Autos: Going the Extra Mileage

Inside Ford Motor Co.'s cavernous wind tunnel, a thin stream of smoke glides gracefully over the new Lincoln Zephyr. But what catches the eye of aerodynamic engineer Wayne Koester is a tiny somersault of smoke just where the back window hits the trunk. "Do you see that?" he says, pointing from behind the control-room window. "That's turbulence." And turbulence is the archenemy of aerodynamics. Koester tried to persuade Lincoln's designers to lower the trunk to improve mileage. But they balked, saying Lincoln's customers demand a big trunk to haul golf clubs. The result: the Zephyr gets 45kpg on the highway--1.6kpg less than its sister car, the Ford Fusion.

These days, though, mileage misers like Koester are gaining traction in Motown. With oil prices high and likely to go higher, Detroit is painfully rediscovering the eat-your-peas merits of fuel economy. General Motors and Ford combined to lose $5 billion in their auto operations in the third quarter as gas prices skyrocketed: concern about mileage has jumped into the top five reasons shoppers reject a car, according to new research from J.D. Power.

So the race is on to reverse a 20-year slide in fuel economy in American cars. In wind tunnels and R&D labs, engineers are chiseling away at cars to make them "slippery." And they're overhauling the century-old internal-combustion engine and transmissions to squeeze out a few more mpg.

The latest trend is to shine a spotlight on the guts of upcoming models, rather than just their curvy exteriors. Ford recently unveiled a new V-6 engine and six-speed transmission that it says will improve fuel economy by 7 percent. GM is touting its own fuel-saving six-speed, and Chrysler just introduced its new Caliber small car with a transmission that continuously, but imperceptibly, modulates gears to boost mpg by 8 percent.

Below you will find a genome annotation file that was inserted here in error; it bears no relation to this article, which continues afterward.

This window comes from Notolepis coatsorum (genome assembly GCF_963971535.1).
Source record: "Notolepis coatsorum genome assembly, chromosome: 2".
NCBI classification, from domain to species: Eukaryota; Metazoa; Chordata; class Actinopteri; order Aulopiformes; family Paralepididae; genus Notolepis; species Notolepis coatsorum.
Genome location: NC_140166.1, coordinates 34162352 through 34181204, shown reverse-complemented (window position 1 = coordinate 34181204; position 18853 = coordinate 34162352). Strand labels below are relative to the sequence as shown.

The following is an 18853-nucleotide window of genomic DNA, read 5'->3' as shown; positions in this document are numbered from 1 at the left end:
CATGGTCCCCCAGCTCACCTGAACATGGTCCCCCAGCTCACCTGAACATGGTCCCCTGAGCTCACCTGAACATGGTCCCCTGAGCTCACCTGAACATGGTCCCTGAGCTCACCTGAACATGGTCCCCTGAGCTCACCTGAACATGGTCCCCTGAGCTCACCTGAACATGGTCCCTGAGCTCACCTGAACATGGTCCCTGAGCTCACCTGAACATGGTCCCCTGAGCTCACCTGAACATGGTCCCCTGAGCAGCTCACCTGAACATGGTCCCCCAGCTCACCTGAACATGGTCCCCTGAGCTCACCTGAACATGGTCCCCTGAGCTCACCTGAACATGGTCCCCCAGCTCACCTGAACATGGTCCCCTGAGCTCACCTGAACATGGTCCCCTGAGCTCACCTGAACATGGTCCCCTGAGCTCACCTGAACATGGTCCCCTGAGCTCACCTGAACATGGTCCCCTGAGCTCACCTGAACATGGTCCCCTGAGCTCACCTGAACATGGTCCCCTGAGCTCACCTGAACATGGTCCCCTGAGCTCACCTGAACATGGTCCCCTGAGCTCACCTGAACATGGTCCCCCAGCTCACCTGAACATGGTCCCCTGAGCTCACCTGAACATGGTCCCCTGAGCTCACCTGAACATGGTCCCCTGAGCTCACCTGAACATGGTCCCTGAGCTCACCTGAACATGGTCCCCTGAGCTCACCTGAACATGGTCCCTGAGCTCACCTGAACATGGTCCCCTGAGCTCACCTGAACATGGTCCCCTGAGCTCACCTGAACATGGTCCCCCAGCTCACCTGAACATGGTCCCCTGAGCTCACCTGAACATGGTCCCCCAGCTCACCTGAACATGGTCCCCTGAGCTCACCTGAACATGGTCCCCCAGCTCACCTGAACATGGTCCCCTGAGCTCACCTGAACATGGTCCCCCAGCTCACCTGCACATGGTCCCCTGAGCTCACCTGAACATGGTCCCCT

The breakthrough making the most noise is actually a retread of an innovation that failed a generation ago. Over the past 18 months, Chrysler, Honda and GM have introduced engines in which half the cylinders shut off at cruising speeds, boosting mileage by as much as 12 percent. GM tried shutting down cylinders to save gas 25 years ago, after the last energy crisis. But the infamous Cadillac "8-6-4" engine was a disaster, prone to leaking oil, rattling the steering wheel and breaking down. Today's GM engineers replaced the old clunky mechanical controls with electronics that calibrate every fraction of a second whether to run on full or half-caf. "We sell 1.8 million of these engines a year," says GM engineer John Rydzewski. "That's huge fuel savings, enough to cover every single hybrid ever built."

Another promising fuel-saving technology is continuously variable transmission (CVT). CVTs boost mileage by as much as 10 percent by replacing the traditional transmission with a belt-and-pulley system that constantly adjusts to an infinite number of gear ratios to maximize fuel efficiency. While some drivers gripe that CVTs are noisy and can give cars a bad case of the shakes, Chrysler and Honda are introducing new CVTs tuned to feel more natural (read: like a regular transmission). And the search is on for the holy grail of engine enhancements: firing the motor without spark plugs. That might sound like a goal only a gear geek could love, but such an engine would burn fuel more cleanly and efficiently while boosting fuel economy by 30 to 40 percent. Honda is tantalizingly close to developing one; GM also expects to have a running prototype within a few years. Detroit can only hope that such advances smooth out its recent bumpy ride.